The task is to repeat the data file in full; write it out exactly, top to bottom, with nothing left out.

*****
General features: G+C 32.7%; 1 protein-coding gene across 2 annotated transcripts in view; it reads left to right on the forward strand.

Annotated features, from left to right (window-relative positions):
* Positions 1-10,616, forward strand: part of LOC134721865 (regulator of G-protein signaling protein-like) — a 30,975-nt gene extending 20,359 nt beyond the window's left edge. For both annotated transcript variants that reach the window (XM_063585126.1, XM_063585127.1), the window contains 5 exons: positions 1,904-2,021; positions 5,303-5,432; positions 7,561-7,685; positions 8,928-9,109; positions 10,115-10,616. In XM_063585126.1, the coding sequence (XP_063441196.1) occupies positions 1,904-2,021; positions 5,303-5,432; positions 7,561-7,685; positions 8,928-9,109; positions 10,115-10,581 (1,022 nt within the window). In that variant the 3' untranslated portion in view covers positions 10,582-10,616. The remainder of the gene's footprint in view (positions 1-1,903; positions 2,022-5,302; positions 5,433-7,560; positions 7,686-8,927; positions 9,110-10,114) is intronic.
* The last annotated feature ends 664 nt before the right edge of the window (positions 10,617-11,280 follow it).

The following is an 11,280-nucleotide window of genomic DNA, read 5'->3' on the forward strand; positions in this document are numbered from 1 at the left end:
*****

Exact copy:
General features: G+C 32.7%; 1 protein-coding gene across 2 annotated transcripts in view; it reads left to right on the forward strand.

Annotated features, from left to right (window-relative positions):
* Positions 1-10,616, forward strand: part of LOC134721865 (regulator of G-protein signaling protein-like) — a 30,975-nt gene extending 20,359 nt beyond the window's left edge. For both annotated transcript variants that reach the window (XM_063585126.1, XM_063585127.1), the window contains 5 exons: positions 1,904-2,021; positions 5,303-5,432; positions 7,561-7,685; positions 8,928-9,109; positions 10,115-10,616. In XM_063585126.1, the coding sequence (XP_063441196.1) occupies positions 1,904-2,021; positions 5,303-5,432; positions 7,561-7,685; positions 8,928-9,109; positions 10,115-10,581 (1,022 nt within the window). In that variant the 3' untranslated portion in view covers positions 10,582-10,616. The remainder of the gene's footprint in view (positions 1-1,903; positions 2,022-5,302; positions 5,433-7,560; positions 7,686-8,927; positions 9,110-10,114) is intronic.
* The last annotated feature ends 664 nt before the right edge of the window (positions 10,617-11,280 follow it).

The following is an 11,280-nucleotide window of genomic DNA, read 5'->3' on the forward strand; positions in this document are numbered from 1 at the left end: